Patheos answers the question:

What is Bodhi day?

Understanding Bodhi Day

Bodhi Day is an annual holiday, most commonly commemorated by Mahayana Buddhists living in places like China, Japan, Korea, the Philippines, and Vietnam. The word “bodhi” means “awakening” or “enlightenment” in both the Pāli and Sanskrit languages. This holiday commemorates the day on which Shakyamuni (or Siddhartha Gautama)—whom we generically refer to as “the Buddha”—attained enlightenment while sitting under a fig tree at Bodh Gaya in Northeastern India.

Cultural Variations of Bodhi Day

While most who commemorate this annual holiday refer to it as “Bodhi Day,” not all do. In China, for example, the holiday is typically called “Laba,” which means the "8th day of the La"—La being the 12th month of the Chinese Lunar calendar. In parts of Japan, particularly in Zen Buddhism, the holiday is often referred to as Rōhachi, which also signifies the 8th day of the 12th month.

The Significance of Bodhi Day

Though not all Buddhists commemorate Bodhi Day, it is celebrated by a majority, as the Mahayana tradition and its various sub-denominations make up approximately 62 percent of all Buddhists. This holiday is one of the most important in Buddhism, symbolizing the ultimate goal of achieving enlightenment. While it specifically celebrates Siddhartha's enlightenment, it also serves as a reminder of the pattern he set for all Buddhists, highlighting the Four Noble Truths as the pathway to enlightenment.

Traditions of Bodhi Day

Like Christmas or Hanukkah, Bodhi Day is celebrated uniquely by different families. Many engage in traditional practices, such as partaking of special foods like cake, leaf-shaped cookies, and tea. Some emphasize the spiritual side by engaging in readings of sacred Buddhist texts or studying the dharma. Others may chant sutras or spend time meditating. For instance, in Japan, Zen Buddhist monks stay up all night meditating on the eve of Bodhi Day.

Commemoration Practices

The holiday is typically celebrated in a calm, serene manner. The focus is on enlightenment and what the Buddha discovered on his journey to Nirvana, which is essential for all who seek to achieve the same state. Some may decorate a bodhi tree with lights or focus their attention on a statue of one of the Buddhas of the Mahayana tradition, reflecting on the various paths to enlightenment.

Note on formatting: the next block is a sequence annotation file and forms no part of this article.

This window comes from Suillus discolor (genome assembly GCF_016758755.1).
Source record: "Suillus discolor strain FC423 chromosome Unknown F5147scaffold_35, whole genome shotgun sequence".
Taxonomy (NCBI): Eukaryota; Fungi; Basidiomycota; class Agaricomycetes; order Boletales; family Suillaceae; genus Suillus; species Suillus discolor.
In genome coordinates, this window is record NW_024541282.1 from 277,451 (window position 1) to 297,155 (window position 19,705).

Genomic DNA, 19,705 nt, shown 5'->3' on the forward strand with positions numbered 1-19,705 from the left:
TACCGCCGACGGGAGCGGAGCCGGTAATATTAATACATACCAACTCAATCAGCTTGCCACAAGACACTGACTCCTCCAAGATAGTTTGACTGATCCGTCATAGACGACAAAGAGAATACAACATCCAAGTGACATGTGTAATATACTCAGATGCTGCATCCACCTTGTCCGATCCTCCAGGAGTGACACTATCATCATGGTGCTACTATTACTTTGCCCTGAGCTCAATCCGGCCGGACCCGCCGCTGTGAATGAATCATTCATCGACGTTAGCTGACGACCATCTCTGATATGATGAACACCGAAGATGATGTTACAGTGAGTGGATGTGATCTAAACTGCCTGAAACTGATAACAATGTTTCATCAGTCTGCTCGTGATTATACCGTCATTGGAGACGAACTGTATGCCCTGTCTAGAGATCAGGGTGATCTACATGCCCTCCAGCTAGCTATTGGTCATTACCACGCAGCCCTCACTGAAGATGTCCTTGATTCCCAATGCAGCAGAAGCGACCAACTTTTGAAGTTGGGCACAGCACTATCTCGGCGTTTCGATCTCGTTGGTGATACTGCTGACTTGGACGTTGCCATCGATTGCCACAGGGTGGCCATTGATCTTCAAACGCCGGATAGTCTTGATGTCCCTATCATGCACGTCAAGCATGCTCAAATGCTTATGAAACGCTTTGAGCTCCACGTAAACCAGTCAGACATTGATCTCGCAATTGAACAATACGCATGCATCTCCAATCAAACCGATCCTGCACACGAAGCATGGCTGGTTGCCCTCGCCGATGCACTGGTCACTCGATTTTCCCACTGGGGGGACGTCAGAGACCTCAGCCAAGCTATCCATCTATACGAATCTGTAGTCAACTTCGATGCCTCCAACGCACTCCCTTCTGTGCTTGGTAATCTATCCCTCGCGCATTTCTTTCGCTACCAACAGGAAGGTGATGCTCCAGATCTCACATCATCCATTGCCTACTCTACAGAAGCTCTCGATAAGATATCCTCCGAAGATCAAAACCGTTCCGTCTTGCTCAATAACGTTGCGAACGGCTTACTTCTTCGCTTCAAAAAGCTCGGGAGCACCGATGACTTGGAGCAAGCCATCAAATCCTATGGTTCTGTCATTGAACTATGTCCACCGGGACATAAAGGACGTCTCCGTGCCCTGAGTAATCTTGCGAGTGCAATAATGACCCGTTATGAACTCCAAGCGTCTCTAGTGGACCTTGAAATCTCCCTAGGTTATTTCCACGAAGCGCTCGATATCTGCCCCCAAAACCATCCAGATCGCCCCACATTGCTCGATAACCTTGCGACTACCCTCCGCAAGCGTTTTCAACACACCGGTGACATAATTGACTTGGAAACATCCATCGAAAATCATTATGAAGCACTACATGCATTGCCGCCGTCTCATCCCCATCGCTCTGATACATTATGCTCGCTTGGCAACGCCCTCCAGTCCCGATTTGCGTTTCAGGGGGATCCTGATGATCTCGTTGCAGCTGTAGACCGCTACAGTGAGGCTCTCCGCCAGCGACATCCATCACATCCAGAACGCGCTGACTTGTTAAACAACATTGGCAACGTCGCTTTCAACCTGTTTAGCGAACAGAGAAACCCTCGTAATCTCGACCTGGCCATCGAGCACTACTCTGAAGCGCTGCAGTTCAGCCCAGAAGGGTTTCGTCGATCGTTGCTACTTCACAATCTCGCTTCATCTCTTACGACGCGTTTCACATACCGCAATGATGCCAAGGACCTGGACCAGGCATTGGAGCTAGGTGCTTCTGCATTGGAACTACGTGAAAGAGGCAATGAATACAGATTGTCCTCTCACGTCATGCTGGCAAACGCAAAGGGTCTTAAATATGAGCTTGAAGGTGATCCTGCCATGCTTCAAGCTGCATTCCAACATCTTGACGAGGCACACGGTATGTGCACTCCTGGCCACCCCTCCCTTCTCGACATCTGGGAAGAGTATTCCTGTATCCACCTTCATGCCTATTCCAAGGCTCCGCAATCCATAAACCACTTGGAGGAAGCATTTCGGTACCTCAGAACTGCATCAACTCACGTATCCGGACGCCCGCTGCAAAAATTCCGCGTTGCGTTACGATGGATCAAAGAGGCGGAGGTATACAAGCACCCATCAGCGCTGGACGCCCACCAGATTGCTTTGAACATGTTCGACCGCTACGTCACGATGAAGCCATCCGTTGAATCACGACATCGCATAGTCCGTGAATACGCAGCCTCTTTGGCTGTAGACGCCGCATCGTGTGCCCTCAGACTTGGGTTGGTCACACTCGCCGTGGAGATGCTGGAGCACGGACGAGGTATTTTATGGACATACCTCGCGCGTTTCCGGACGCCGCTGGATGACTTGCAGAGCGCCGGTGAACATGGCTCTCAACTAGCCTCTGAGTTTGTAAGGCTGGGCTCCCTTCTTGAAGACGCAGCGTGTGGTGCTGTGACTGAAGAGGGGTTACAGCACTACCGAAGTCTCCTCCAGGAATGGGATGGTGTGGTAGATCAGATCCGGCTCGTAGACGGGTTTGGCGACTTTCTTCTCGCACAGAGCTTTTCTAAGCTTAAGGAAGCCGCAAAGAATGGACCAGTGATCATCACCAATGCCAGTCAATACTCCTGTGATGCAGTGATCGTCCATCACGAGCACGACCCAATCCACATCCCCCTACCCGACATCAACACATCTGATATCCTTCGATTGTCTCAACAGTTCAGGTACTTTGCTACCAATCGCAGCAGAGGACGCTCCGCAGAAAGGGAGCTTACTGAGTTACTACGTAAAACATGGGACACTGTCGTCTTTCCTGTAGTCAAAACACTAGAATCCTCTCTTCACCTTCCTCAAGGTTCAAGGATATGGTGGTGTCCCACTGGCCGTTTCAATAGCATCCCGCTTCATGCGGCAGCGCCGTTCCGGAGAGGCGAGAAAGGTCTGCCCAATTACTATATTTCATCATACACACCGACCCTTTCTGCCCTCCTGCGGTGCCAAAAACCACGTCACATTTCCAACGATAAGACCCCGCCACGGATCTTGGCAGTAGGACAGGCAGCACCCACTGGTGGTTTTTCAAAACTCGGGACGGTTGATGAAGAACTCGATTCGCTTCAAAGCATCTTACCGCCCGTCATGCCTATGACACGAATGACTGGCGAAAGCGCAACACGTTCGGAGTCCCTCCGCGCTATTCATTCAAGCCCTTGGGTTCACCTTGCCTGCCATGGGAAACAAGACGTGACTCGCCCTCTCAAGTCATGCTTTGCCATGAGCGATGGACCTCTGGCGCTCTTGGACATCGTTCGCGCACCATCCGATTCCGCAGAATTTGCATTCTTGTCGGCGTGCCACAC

Bodhi Day Compared to Vesak Day

Although Bodhi Day is not always as well-known as Vesak Day, it remains a significant Mahayana Buddhist holiday. Theravada Buddhists combine the three events of birth, enlightenment, and death into Vesak Day, while Mahayana Buddhists prefer to honor these events separately, celebrating Buddha's birth in the fourth month, enlightenment in the twelfth month, and death in the second month of the Lunar Calendar.

Influence of Other Traditions

Bodhi Day, commonly commemorated on December 8th, may have incorporated elements from Christian Christmas traditions, such as decorating with colored lights. While Christians may see this as symbolic of the star the Magi followed, for Buddhists, the lights represent the goal of enlightenment and the varied paths to achieving it, reflecting the non-dogmatic nature of Buddhism and the central goal of seeing things as they really are.

11/14/2023 6:10:29 PM
Alonzo L. Gaskill, PhD
About Alonzo L. Gaskill, PhD
Alonzo L. Gaskill is a Professor of Church history and doctrine. He holds a bachelor's degree in philosophy, a masters in theology, and a PhD in biblical studies.